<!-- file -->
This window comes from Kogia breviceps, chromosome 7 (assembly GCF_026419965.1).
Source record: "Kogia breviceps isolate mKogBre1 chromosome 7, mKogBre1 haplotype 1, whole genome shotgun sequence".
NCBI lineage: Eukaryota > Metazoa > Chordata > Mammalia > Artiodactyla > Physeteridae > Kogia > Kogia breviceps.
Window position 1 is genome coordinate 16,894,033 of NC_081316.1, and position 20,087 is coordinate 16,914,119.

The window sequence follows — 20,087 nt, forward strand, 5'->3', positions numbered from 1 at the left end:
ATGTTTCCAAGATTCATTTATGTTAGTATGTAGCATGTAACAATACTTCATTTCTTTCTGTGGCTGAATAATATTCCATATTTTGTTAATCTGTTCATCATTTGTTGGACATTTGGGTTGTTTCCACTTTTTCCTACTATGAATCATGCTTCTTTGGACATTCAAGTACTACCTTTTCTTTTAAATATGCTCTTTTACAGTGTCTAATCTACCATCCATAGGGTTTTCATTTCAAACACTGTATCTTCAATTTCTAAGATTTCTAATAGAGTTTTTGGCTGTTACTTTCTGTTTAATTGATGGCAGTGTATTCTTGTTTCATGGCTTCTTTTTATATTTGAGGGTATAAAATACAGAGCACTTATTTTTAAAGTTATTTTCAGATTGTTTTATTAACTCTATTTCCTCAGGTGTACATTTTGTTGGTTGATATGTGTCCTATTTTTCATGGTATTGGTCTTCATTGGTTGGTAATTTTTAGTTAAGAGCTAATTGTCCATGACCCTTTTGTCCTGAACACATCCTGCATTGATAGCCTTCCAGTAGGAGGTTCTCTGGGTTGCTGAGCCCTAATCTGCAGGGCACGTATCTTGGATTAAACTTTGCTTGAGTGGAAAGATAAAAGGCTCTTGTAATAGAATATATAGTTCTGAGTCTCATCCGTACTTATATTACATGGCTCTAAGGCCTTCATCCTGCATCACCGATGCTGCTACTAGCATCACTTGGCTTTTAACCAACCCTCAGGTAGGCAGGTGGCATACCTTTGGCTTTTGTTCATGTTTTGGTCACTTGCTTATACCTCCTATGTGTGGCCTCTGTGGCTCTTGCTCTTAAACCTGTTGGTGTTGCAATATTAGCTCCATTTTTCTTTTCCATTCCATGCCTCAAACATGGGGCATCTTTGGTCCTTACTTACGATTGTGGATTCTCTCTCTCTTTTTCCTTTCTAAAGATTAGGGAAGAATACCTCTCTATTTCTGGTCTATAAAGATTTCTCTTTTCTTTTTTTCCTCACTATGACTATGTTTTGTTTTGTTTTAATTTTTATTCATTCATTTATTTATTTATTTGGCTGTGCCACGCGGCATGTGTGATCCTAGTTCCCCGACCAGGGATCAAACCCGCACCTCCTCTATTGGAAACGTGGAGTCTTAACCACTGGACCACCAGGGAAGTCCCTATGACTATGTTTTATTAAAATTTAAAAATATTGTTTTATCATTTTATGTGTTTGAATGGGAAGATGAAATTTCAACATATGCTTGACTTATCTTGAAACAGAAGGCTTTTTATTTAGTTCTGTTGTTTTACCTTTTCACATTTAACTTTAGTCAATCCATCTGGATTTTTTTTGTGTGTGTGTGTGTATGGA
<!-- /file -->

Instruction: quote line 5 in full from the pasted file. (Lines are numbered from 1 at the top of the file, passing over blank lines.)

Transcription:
The window sequence follows — 20,087 nt, forward strand, 5'->3', positions numbered from 1 at the left end: